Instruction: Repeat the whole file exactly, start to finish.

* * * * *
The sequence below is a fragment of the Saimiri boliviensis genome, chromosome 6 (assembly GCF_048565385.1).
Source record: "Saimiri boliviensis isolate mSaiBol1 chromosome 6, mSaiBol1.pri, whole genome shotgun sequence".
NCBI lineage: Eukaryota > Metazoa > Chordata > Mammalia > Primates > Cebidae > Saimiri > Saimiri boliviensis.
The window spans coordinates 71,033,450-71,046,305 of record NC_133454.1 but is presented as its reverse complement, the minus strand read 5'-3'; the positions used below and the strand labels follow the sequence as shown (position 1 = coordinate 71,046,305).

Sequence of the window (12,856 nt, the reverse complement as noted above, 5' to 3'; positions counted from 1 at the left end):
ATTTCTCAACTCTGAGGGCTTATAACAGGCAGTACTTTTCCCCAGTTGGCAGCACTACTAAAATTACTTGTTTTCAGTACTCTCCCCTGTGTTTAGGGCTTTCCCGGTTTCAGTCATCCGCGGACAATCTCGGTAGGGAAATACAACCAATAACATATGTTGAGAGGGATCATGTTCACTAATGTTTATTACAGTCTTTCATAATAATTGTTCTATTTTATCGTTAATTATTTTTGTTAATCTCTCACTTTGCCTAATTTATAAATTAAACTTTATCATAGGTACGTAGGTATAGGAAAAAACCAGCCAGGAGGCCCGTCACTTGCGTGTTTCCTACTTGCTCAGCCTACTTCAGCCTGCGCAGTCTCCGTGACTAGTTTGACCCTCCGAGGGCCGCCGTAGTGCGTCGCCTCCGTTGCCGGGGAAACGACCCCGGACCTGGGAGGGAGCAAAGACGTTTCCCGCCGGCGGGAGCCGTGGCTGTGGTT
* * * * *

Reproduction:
The sequence below is a fragment of the Saimiri boliviensis genome, chromosome 6 (assembly GCF_048565385.1).
Source record: "Saimiri boliviensis isolate mSaiBol1 chromosome 6, mSaiBol1.pri, whole genome shotgun sequence".
NCBI lineage: Eukaryota > Metazoa > Chordata > Mammalia > Primates > Cebidae > Saimiri > Saimiri boliviensis.
The window spans coordinates 71,033,450-71,046,305 of record NC_133454.1 but is presented as its reverse complement, the minus strand read 5'-3'; the positions used below and the strand labels follow the sequence as shown (position 1 = coordinate 71,046,305).

Sequence of the window (12,856 nt, the reverse complement as noted above, 5' to 3'; positions counted from 1 at the left end):
ATTTCTCAACTCTGAGGGCTTATAACAGGCAGTACTTTTCCCCAGTTGGCAGCACTACTAAAATTACTTGTTTTCAGTACTCTCCCCTGTGTTTAGGGCTTTCCCGGTTTCAGTCATCCGCGGACAATCTCGGTAGGGAAATACAACCAATAACATATGTTGAGAGGGATCATGTTCACTAATGTTTATTACAGTCTTTCATAATAATTGTTCTATTTTATCGTTAATTATTTTTGTTAATCTCTCACTTTGCCTAATTTATAAATTAAACTTTATCATAGGTACGTAGGTATAGGAAAAAACCAGCCAGGAGGCCCGTCACTTGCGTGTTTCCTACTTGCTCAGCCTACTTCAGCCTGCGCAGTCTCCGTGACTAGTTTGACCCTCCGAGGGCCGCCGTAGTGCGTCGCCTCCGTTGCCGGGGAAACGACCCCGGACCTGGGAGGGAGCAAAGACGTTTCCCGCCGGCGGGAGCCGTGGCTGTGGTT